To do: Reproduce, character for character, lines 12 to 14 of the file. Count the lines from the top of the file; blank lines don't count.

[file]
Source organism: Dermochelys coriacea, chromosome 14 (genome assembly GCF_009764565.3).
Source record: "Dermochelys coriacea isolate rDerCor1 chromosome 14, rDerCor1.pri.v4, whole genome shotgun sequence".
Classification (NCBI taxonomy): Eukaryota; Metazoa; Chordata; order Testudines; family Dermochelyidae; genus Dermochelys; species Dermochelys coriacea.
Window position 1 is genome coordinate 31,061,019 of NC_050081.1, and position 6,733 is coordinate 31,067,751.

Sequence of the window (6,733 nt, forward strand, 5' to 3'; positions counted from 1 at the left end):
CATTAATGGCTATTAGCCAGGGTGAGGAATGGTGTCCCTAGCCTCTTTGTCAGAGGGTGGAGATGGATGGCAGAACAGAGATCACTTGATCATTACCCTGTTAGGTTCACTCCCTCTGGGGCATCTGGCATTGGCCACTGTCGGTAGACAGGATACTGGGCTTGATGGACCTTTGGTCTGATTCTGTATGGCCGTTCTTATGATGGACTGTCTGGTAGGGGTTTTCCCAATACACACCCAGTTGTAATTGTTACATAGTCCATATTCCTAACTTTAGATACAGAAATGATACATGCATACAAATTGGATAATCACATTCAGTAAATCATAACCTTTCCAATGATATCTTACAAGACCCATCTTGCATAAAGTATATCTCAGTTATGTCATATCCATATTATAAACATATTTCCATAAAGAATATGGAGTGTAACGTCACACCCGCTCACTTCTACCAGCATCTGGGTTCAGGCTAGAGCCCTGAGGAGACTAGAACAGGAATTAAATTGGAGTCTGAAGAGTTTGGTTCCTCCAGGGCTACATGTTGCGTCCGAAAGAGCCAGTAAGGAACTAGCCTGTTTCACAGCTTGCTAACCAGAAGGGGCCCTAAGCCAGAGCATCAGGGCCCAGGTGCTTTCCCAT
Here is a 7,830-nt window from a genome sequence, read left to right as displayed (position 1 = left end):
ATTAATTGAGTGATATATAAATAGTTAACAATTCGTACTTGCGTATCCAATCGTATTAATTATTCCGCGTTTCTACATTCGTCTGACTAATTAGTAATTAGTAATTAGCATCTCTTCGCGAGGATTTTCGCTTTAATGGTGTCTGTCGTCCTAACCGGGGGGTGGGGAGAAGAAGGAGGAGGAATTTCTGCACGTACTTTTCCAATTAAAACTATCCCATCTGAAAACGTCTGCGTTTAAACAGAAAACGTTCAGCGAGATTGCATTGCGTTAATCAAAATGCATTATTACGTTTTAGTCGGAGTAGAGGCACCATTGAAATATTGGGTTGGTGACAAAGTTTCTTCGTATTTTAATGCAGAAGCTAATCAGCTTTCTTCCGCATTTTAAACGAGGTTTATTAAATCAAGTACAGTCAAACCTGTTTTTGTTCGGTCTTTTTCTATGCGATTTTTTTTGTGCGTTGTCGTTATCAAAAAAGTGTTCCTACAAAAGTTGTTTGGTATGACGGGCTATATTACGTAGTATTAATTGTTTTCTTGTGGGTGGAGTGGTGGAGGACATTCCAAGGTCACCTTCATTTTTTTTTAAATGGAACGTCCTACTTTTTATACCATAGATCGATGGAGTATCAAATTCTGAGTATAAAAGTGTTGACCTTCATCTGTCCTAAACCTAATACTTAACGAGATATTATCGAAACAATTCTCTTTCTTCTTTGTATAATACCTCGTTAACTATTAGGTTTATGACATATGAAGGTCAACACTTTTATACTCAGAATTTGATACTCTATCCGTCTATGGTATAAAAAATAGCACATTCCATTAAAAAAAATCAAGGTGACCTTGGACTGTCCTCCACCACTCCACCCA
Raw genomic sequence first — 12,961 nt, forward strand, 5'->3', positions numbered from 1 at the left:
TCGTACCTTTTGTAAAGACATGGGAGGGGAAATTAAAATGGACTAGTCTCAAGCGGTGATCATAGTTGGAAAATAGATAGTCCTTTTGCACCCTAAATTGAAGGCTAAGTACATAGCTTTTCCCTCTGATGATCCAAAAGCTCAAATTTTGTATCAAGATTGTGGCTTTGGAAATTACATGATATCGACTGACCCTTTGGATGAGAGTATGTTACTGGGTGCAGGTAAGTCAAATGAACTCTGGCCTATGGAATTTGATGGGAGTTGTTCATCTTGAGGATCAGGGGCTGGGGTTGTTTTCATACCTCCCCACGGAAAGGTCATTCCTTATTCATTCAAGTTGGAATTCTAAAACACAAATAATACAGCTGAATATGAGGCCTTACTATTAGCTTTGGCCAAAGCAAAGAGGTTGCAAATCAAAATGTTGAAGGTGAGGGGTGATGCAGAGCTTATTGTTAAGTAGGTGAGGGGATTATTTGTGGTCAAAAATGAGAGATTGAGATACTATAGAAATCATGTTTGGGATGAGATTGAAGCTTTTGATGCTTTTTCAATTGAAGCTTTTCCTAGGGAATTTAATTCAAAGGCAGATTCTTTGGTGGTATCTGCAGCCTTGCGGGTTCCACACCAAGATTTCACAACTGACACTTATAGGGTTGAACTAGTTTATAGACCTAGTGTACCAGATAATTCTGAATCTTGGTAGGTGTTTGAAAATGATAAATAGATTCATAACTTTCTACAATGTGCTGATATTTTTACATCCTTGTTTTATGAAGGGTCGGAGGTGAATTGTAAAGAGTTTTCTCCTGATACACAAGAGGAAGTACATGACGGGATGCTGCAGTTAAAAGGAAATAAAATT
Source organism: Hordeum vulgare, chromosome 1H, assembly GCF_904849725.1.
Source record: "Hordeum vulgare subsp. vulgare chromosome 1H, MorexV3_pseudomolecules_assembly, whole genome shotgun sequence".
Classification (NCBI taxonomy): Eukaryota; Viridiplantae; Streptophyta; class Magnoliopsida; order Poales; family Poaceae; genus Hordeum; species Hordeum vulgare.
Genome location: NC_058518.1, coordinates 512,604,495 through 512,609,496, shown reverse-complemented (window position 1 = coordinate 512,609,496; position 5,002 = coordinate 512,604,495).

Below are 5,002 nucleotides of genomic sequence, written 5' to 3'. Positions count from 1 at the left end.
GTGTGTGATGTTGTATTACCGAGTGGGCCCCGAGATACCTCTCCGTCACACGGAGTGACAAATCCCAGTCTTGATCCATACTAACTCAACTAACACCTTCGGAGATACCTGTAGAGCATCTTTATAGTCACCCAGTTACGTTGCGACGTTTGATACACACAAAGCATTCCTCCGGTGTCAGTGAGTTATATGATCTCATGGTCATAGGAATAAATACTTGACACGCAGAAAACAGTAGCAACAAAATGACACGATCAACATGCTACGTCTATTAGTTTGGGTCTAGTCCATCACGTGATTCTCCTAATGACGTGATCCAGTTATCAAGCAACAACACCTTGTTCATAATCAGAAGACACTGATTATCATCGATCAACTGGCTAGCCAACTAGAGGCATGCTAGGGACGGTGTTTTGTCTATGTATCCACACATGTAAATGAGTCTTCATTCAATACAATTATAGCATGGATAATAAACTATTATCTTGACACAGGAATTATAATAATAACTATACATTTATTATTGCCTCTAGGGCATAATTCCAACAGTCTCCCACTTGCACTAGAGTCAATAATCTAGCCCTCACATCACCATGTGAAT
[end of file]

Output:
Source record: "Hordeum vulgare subsp. vulgare chromosome 1H, MorexV3_pseudomolecules_assembly, whole genome shotgun sequence".
Classification (NCBI taxonomy): Eukaryota; Viridiplantae; Streptophyta; class Magnoliopsida; order Poales; family Poaceae; genus Hordeum; species Hordeum vulgare.
Genome location: NC_058518.1, coordinates 512,604,495 through 512,609,496, shown reverse-complemented (window position 1 = coordinate 512,609,496; position 5,002 = coordinate 512,604,495).